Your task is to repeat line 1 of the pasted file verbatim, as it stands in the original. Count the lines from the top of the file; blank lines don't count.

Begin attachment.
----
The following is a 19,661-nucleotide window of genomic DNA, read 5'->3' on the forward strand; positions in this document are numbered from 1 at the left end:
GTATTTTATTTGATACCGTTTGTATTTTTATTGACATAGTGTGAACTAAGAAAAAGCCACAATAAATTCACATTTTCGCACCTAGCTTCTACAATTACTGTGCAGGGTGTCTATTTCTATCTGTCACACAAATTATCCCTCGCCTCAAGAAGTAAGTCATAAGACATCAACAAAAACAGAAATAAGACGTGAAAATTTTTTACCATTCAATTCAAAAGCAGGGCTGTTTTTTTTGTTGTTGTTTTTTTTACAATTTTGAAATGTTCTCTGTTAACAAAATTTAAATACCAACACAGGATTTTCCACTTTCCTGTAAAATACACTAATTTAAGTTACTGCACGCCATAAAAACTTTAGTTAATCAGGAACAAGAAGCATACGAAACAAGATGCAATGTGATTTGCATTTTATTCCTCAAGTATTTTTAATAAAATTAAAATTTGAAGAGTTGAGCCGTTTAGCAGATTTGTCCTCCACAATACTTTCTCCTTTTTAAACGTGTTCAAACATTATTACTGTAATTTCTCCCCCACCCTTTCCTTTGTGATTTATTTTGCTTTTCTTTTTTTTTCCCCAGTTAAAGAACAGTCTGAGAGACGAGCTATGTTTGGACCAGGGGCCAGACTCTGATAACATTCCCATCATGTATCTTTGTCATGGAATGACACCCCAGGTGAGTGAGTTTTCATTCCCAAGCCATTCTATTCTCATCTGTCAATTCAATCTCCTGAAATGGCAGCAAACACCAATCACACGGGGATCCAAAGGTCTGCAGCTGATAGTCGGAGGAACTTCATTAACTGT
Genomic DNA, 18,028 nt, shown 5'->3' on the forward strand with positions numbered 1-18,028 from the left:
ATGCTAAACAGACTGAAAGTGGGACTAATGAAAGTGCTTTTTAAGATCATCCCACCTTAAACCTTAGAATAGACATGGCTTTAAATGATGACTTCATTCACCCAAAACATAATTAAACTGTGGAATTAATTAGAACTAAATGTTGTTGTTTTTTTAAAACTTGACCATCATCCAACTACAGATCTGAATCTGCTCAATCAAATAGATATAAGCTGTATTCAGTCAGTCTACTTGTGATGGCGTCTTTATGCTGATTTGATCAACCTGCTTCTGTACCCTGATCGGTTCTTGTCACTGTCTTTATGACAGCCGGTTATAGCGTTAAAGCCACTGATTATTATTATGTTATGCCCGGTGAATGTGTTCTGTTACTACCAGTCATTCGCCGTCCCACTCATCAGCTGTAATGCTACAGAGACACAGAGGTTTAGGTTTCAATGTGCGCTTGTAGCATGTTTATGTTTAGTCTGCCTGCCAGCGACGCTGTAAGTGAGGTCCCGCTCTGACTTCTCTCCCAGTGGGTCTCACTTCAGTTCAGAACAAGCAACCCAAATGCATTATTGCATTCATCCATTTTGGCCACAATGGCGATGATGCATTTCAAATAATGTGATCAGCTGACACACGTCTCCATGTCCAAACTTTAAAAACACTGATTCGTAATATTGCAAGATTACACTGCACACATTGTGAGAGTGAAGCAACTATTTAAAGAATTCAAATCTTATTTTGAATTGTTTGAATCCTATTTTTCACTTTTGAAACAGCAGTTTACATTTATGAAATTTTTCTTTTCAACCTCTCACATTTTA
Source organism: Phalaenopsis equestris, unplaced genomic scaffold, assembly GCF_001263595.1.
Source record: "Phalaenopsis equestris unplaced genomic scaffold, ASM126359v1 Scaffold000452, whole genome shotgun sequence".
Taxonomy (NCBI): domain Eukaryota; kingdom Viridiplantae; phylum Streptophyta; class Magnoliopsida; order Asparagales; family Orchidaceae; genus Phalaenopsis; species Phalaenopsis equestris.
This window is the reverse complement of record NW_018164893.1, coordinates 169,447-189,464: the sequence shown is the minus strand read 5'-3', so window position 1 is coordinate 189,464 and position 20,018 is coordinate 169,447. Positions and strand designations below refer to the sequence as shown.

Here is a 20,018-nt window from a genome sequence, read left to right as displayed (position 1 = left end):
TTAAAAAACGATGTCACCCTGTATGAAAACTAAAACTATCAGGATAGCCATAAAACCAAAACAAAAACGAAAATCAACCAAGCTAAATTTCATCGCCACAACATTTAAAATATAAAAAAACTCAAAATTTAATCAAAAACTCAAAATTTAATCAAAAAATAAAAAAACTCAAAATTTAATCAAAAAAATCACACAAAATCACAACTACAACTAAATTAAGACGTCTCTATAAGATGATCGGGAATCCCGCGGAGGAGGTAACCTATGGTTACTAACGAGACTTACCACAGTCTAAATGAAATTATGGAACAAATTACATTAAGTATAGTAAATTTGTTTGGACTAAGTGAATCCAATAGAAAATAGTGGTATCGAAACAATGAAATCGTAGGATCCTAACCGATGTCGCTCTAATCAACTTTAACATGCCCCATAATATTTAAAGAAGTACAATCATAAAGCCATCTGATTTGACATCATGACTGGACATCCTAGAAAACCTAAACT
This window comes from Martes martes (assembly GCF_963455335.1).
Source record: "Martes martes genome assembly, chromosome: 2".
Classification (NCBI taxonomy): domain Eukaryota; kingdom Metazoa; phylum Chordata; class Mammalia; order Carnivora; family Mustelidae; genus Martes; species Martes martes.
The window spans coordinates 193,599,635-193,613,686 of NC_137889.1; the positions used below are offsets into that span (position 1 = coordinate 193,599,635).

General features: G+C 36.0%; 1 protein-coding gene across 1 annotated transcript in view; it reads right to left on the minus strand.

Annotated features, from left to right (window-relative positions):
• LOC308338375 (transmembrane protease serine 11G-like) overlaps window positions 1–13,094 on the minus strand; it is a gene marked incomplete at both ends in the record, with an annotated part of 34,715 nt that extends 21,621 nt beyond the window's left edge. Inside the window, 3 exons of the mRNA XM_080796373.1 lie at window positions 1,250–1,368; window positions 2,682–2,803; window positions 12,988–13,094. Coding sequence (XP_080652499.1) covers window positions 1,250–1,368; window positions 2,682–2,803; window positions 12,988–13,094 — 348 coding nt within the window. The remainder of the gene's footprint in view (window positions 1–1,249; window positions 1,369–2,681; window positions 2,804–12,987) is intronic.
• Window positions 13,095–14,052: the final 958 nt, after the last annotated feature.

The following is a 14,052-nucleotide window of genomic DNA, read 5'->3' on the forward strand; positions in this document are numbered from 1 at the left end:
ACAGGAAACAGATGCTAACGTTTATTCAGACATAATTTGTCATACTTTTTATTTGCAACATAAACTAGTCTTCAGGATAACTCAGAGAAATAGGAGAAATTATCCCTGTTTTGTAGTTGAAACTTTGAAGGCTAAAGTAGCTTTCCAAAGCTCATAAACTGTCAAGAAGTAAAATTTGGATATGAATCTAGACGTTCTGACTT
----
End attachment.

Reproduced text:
The following is a 19,661-nucleotide window of genomic DNA, read 5'->3' on the forward strand; positions in this document are numbered from 1 at the left end: